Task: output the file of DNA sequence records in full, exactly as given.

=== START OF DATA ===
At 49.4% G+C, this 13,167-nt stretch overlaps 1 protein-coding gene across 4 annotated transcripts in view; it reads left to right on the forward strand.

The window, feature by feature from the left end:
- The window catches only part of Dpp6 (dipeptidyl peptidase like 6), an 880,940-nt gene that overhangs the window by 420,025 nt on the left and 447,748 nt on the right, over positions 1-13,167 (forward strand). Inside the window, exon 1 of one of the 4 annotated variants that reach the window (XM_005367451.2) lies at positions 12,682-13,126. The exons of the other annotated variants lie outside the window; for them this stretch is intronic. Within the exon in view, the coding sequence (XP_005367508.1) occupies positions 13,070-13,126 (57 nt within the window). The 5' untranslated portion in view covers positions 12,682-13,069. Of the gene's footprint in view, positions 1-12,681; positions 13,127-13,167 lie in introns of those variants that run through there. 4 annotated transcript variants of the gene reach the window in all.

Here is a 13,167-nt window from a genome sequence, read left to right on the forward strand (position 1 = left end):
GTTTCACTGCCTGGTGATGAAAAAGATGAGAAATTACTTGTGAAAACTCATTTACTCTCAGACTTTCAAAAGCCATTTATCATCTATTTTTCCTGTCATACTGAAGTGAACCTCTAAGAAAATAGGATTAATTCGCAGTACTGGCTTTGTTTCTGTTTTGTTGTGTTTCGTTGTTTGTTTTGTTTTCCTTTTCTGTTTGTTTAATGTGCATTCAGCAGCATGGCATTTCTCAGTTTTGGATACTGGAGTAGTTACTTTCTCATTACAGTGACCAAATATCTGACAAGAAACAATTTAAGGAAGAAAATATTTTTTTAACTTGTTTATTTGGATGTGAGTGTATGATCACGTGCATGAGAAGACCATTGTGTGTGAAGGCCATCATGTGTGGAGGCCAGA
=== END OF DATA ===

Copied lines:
At 49.4% G+C, this 13,167-nt stretch overlaps 1 protein-coding gene across 4 annotated transcripts in view; it reads left to right on the forward strand.

The window, feature by feature from the left end:
- The window catches only part of Dpp6 (dipeptidyl peptidase like 6), an 880,940-nt gene that overhangs the window by 420,025 nt on the left and 447,748 nt on the right, over positions 1-13,167 (forward strand). Inside the window, exon 1 of one of the 4 annotated variants that reach the window (XM_005367451.2) lies at positions 12,682-13,126. The exons of the other annotated variants lie outside the window; for them this stretch is intronic. Within the exon in view, the coding sequence (XP_005367508.1) occupies positions 13,070-13,126 (57 nt within the window). The 5' untranslated portion in view covers positions 12,682-13,069. Of the gene's footprint in view, positions 1-12,681; positions 13,127-13,167 lie in introns of those variants that run through there. 4 annotated transcript variants of the gene reach the window in all.

Here is a 13,167-nt window from a genome sequence, read left to right on the forward strand (position 1 = left end):
GTTTCACTGCCTGGTGATGAAAAAGATGAGAAATTACTTGTGAAAACTCATTTACTCTCAGACTTTCAAAAGCCATTTATCATCTATTTTTCCTGTCATACTGAAGTGAACCTCTAAGAAAATAGGATTAATTCGCAGTACTGGCTTTGTTTCTGTTTTGTTGTGTTTCGTTGTTTGTTTTGTTTTCCTTTTCTGTTTGTTTAATGTGCATTCAGCAGCATGGCATTTCTCAGTTTTGGATACTGGAGTAGTTACTTTCTCATTACAGTGACCAAATATCTGACAAGAAACAATTTAAGGAAGAAAATATTTTTTTAACTTGTTTATTTGGATGTGAGTGTATGATCACGTGCATGAGAAGACCATTGTGTGTGAAGGCCATCATGTGTGGAGGCCAGA